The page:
Diabetes is a health condition that is usually expressed in one of two forms – type 1 diabetes and type 2 diabetes. Although the two types have very different causes, both conditions have similar early signs and symptoms, the only difference being that symptoms of type 1 diabetes tend to develop faster. The symptoms are typically linked to the excess sugar in the bloodstream, and lack of sugar reaching cells. It is vital to know what these signs and symptoms are in case you or someone you know experiences them. Early diagnosis for both type 1 and type 2 diabetes can be extremely important. Read more on the next page.
The Two Types of Diabetes
It is very important to understand the differences and similarities between the two types of diabetes, so if you are showing symptoms you are able to hazard a guess at which type you are experiencing. The symptoms for both are similar, but the causes are very different. It is important to see a doctor immediately when you experience these symptoms, regardless of which type you think you have.
Type 1 Diabetes
Type 1 Diabetes is where the pancreas stops producing insulin – the hormone responsible for allowing energy (glucose) to get to where it needs to be in the body. Symptoms develop quickly, sometimes feeling as though they have appeared overnight. The condition lasts for the rest of your life and has to be treated with insulin therapy.
Type 2 Diabetes
Type 2 Diabetes is linked closely to an unhealthy diet and lifestyle, which damages the ability of the pancreas to produce enough insulin. Symptoms do not develop as quickly, so it is vital to keep an eye on how at-risk you are of the condition. It is also a lifelong condition, but the effects can be managed with changes to diet, as well as various ways of raising the insulin levels in the blood.
Early Signs and Symptoms
1. Extreme Thirst
One of the most commonly experienced symptoms of diabetes is extreme thirst. The body tries to flush out the excess glucose that builds up in the blood, which often results in dehydration. This extreme thirst is often described as “unquenchable” – no matter how much you drink, you are still thirsty. The more extreme the thirst is, the more likely you are to have type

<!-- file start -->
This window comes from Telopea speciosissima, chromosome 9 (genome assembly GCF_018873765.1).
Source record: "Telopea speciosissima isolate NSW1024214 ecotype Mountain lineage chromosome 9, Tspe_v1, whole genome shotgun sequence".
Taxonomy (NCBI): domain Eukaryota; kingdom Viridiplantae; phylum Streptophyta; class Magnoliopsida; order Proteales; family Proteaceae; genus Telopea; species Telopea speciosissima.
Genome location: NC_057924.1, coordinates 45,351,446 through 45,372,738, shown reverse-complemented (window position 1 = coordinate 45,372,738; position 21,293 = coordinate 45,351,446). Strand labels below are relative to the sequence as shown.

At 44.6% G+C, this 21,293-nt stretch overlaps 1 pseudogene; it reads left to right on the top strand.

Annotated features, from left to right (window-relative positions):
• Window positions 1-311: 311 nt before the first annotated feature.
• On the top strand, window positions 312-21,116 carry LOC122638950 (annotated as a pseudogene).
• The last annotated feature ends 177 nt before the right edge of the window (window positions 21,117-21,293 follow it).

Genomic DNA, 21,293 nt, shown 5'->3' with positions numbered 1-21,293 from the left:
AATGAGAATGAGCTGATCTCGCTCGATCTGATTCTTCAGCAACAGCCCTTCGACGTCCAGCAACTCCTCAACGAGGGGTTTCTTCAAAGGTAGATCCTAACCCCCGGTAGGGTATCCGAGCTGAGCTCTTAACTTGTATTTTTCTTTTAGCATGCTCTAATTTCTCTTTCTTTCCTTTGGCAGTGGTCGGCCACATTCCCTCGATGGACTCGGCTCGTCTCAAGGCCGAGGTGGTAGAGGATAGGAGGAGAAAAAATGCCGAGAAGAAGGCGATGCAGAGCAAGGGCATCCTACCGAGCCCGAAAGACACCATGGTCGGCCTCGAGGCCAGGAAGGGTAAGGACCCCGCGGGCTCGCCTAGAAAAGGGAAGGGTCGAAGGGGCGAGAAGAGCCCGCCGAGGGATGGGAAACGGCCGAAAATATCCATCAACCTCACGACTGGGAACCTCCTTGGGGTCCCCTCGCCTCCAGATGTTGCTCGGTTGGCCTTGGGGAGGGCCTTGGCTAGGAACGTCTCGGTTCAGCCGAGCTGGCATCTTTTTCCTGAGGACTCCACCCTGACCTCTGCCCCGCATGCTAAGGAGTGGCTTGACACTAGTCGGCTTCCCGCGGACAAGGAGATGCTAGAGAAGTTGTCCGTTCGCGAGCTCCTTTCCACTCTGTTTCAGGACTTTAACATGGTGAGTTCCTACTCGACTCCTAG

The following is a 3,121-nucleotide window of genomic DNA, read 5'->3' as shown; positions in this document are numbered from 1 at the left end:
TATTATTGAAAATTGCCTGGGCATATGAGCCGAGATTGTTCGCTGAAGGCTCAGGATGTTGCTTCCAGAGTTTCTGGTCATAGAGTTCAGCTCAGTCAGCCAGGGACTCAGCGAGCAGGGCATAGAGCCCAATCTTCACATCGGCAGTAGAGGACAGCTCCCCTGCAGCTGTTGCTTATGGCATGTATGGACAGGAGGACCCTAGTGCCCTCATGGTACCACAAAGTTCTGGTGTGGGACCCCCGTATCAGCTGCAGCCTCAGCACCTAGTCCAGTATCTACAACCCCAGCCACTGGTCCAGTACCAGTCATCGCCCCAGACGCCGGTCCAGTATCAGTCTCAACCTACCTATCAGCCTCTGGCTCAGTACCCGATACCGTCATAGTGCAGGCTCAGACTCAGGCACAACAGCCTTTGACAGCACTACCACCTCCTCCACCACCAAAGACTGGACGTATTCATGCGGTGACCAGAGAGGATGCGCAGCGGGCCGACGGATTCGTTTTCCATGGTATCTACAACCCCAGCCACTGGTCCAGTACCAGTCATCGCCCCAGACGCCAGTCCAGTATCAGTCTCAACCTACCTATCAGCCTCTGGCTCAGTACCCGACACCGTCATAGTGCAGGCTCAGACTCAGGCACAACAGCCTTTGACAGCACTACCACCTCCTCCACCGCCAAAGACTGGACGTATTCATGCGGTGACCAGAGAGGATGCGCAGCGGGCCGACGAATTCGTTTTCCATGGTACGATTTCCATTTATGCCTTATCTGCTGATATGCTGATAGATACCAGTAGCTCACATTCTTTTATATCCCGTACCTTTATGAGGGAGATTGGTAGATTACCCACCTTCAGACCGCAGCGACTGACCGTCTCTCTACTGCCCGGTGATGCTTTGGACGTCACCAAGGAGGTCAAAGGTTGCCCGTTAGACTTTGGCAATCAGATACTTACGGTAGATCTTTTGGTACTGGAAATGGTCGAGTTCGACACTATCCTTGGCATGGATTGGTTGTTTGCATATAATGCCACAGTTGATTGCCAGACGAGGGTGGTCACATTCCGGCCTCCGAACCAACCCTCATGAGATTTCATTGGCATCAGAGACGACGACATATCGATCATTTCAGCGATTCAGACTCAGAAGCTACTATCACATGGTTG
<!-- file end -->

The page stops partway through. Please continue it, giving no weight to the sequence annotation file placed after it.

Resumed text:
2. Polyurea – Frequent Urination
Due to the extreme thirst and higher consumption of water that results from diabetes, you will also likely experience polyurea – needing to go to the toilet far more than usual. It is also likely that because your urine will contain abnormally high levels of sugar, you will develop other conditions – notably thrush.
When you are suffering from undiagnosed diabetes, your cells are not receiving the energy that they are meant to, because there is not enough of the hormone insulin to complete the necessary reactions. This commonly results in fatigue, ranging from mild to chronic. If you have type 2 diabetes the fatigue you experience is likely to be less severe, as there is still a small amount of insulin that is still functioning. However, if you have type 1 diabetes, you are likely to experience chronic fatigue.
4. Unexpected Weight Loss
Undiagnosed diabetes impacts your body’s ability to absorb the necessary nutrients from your food. As a result, the body tries to break down already existing fats and uses this to generate energy instead. This often leads to unexpected weight loss, which is more rapid when you are suffering from undiagnosed type 1 diabetes. This weight loss is often experienced alongside fatigue and extreme hunger (discussed later in this list)
5. Cuts Take Longer to Heal
If you have undiagnosed diabetes, your blood sugar levels will be rising much higher than normal. This can affect your circulation, which in turn prevents blood from being able to reach areas of the body that need healing as fast as usual. This symptom can be harder to recognize but is one to be sure to look out for, especially if you are experiencing other symptoms in this list.
6. Blurred Vision
High blood sugar levels can cause issues with your eyesight. If your blood sugars are elevated, it can cause the lens in your eyes to swell, resulting in reoccurring blurred vision. This symptom is more serious, and more likely to be experienced if you are suffering from type 1 diabetes. However, if you are suffering from a severe case of type 2 diabetes, this can also become an issue. When experiencing problems with your sight, consult a health professional as quickly as you can, especially if you are experiencing them with other signs and symptoms.
7. Dry Mouth
This symptom is linked to extreme thirst and polyurea. Because water is getting consumed and expelled at a much faster rate than usual, dehydration is common. One of the most common signs of this dehydration is a very dry mouth. It is an easy symptom to recognize as it is often extreme enough to make the inside of the mouth feel sandpaper-like. This symptom is experienced by people suffering from both type 1 and type 2 diabetes.
8. Extreme Hunger
People suffering from undiagnosed diabetes will often start feeling more hungry. As discussed previously in this list, diabetes prevents the body from absorbing the correct nutrients. The natural reaction to this is to ask for more – causing this hunger. These hunger pangs are often linked to the last symptoms on the list – cravings.
9. Sugar Cravings
This is a more specific type of hunger that is often experienced in line with hunger and thirst. The nutrient that the body is specifically lacking when it comes to diabetes is glucose – sugar – which is used for energy. It is common to find that you are specifically craving highly sugary foods when you have undiagnosed diabetes, as your body is asking for the sugar that it thinks it is lacking. As difficult as it may be, try your hardest to resist these cravings, as they are likely to only get worse as your blood sugar rises.